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Movie Review: “DEATH OF ME” is no holiday from supernatural terror

Thursday, October 8, 2020 | Review


Starring Maggie Q, Luke Hemsworth and Alex Essoe
Directed by Darren Lynn Bousman
Written by Ari Margolis, James Morley III and David Tish
Saban Films

Midway through his classic 1982 travelogue BLUE HIGHWAYS, William Least Heat-Moon finds himself creeping up a narrow mountain road amidst a lightning-filled snowstorm and warns, “Be careful going in search of adventure, it’s ridiculously easy to find.” Set on a tiny, mostly overlooked island off the coast of Thailand, the occult shocker/relationship drama DEATH OF ME may have a very different climate and more supernatural, viscera-shellacked challenges, but the advice stands. Yes, travel outside one’s comfort zone is almost always an overwhelmingly positive experience, creating myriad opportunities for evolution by breaking the stasis of everyday routines and relationships. But when it goes sideways, that lack of roots and support systems can be totally disorienting and harrowing.

The married couple at the center of DEATH OF ME are certainly having an experience decidedly on the latter end of the spectrum. We join Neil (Luke Hemsworth) and Christine (Maggie Q) on the very last day of their vacation, scrambling to pull it together and make it to the last ferry out of paradise before a once-in-a-century typhoon arrives. The only problem? Their passports and luggage are missing, along with any memory of what occurred the night before.

Oh, but what is this? A two-hour video on Neil’s camera! It seems like a lucky break–a chance to digitally retrace their steps. Alas, the only break caught on camera is…Neil snapping Christine’s neck and burying her in a shallow grave. (Awkward!) The footage is so upsetting, Christine locks herself in the bathroom and begins retching up gobs of the local flora and fauna.

Nevertheless, displaying a degree of maturity and practicality to which most of us can only aspire, the couple choose to set aside the fact that one apparently murdered the other several hours earlier and focus on simply getting home, where they will presumably help a lucky marriage therapist finance a new pool. Alas, the islanders have other ideas, and DEATH OF ME soon takes on a kind of tropical WICKER MAN by way of SERPENT AND THE RAINBOW vibe, filled with surrealist nightmares, esoteric local lore, seriously creepy cult mania and high-stakes cat-and-mouse terror.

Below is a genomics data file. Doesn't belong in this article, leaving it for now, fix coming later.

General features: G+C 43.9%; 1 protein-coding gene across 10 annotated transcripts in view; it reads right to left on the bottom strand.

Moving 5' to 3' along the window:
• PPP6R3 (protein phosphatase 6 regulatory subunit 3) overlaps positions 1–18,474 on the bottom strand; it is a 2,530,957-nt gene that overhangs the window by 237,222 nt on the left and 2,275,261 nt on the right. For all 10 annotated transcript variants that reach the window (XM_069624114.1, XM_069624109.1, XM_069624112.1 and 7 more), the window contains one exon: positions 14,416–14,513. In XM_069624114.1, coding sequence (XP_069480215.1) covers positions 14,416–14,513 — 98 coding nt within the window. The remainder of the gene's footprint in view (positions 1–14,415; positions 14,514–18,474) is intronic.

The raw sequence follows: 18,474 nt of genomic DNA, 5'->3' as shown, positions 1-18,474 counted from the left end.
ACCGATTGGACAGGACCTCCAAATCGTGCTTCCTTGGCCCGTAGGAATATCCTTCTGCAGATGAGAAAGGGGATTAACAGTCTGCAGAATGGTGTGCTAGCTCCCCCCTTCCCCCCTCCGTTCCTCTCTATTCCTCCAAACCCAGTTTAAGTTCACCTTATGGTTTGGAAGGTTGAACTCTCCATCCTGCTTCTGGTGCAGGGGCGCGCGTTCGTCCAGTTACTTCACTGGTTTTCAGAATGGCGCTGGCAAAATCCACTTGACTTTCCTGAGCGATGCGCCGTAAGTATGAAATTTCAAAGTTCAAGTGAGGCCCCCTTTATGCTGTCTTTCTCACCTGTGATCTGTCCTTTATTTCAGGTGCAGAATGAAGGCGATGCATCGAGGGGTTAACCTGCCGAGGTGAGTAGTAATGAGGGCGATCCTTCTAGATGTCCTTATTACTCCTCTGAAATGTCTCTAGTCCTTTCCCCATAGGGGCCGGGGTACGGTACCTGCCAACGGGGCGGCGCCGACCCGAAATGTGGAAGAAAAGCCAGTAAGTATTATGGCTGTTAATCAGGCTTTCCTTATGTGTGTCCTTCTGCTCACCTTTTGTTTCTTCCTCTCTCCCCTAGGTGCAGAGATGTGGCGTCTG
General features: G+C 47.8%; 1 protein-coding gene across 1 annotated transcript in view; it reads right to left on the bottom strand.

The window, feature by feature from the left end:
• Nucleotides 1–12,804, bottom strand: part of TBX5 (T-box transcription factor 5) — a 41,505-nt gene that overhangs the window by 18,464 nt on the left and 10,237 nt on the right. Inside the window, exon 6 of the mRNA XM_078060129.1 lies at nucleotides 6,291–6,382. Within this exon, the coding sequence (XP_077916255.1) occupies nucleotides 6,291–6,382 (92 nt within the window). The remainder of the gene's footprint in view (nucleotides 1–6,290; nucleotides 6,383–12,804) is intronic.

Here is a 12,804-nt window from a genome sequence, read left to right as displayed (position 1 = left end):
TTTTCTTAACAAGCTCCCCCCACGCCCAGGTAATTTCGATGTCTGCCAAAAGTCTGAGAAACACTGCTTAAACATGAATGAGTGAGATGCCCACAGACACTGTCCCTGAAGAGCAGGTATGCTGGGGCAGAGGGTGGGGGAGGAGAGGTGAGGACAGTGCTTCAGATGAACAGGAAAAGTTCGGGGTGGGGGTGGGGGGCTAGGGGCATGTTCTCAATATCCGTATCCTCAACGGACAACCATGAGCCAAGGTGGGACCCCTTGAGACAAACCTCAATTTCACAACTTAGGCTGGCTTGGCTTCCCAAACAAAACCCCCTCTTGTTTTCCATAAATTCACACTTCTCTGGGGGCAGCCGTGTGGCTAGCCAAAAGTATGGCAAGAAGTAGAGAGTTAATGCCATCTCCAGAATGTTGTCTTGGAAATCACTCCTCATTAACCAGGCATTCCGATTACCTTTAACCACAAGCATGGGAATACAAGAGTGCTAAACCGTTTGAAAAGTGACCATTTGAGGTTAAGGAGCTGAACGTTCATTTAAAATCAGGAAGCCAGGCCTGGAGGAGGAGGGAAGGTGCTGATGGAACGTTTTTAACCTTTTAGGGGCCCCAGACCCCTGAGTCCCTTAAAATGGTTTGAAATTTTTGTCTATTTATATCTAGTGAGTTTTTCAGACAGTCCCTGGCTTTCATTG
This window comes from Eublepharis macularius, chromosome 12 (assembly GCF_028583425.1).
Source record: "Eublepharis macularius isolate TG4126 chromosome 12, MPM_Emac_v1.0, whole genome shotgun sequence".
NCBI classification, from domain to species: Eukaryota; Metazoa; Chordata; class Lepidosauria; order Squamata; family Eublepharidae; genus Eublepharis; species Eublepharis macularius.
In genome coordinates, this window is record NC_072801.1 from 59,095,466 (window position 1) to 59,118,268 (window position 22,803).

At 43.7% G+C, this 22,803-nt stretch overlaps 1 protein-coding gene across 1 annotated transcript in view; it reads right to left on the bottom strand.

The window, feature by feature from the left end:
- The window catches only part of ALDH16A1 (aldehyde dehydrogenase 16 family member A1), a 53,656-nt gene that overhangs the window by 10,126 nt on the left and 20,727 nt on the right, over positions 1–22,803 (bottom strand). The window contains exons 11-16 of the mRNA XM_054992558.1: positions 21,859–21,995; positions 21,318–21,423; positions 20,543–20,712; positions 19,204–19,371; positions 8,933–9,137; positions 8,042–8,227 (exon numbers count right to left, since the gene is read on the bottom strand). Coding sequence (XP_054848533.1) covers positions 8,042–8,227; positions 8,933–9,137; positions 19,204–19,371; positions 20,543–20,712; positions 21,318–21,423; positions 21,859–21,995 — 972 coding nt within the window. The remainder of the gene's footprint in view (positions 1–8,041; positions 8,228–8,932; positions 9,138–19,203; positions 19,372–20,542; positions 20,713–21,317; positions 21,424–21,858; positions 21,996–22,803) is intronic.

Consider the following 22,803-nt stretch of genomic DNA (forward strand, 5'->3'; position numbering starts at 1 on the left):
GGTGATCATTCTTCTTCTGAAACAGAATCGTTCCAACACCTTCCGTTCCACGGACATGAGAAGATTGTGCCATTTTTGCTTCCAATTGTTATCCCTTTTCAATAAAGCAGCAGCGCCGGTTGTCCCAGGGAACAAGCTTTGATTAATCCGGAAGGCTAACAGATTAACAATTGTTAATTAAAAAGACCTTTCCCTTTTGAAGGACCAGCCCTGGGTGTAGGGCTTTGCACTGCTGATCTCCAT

The underlying narrative logic is, to be frank, more than a bit convoluted at times. And that’s OK–better than OK, in fact, because the purpose of the film is actually not to provide a realistic portrayal of a frustrating vacation experience. If that’s what you’re looking for, skip DEATH OF ME and go read some Yelp reviews. The intention here is to explore what it takes to survive when one becomes unmoored—from reality, from trust, from safety, from familiarity.

In a recent interview with Hemsworth on this site, I credited both him and Q with achieving “one of the most difficult goals in acting: Authenticity, relatability and charisma amidst utterly surreal circumstances.” Q, in particular, is an utterly believable, spirited, dynamic presence, driving the film forward even in its murkiest moments. Add to that list Alex Essoe of STARRY EYES/DOCTOR SLEEP genre fame, who is wonderfully unpredictable and powerful as an American expat with an unclear agenda. (If you haven’t been watching Essoe’s fun, charismatic, informative weekly Instagram live movie nights on Fridays–co-hosted by Brent Eyestone of Dark Operative–get on that, stat. The actress is a treasure.) Kat Ingkarat likewise brings the fire in a mesmerizing turn as Madee, an islander who seems ambivalent at best about the superficial way tourists engage with her culture–a culture more powerful, transcendent and, yes, terrifying than its rotating cast of would-be adventurers can conceive.

Directed by Darren Lynn Bousman (the SAW franchise, ST. AGATHA) from a script by Ari Margolis, James Morley III and David Tish, DEATH OF ME deftly plumbs its lush, vibrant setting for the darkness that can sometimes await us in unexpected corners and along unforeseen edges. Pre-COVID, “global adventure tourism” was a $586-billion-a-year market. No doubt, seven-plus months into quarantine, many of us are dreaming of returning to that way of life. As we should, if the means remain. But for all their poise and good intentions and kindness, Neil and Christine remind us that we can’t tread in someone else’s water without creating ripples. And even in an increasingly interconnected world, those ripples can sometimes alert or awaken previously unfathomable things. Not all adventures, in other words, are the ones we choose—even, or especially, those “ridiculously easy to find.”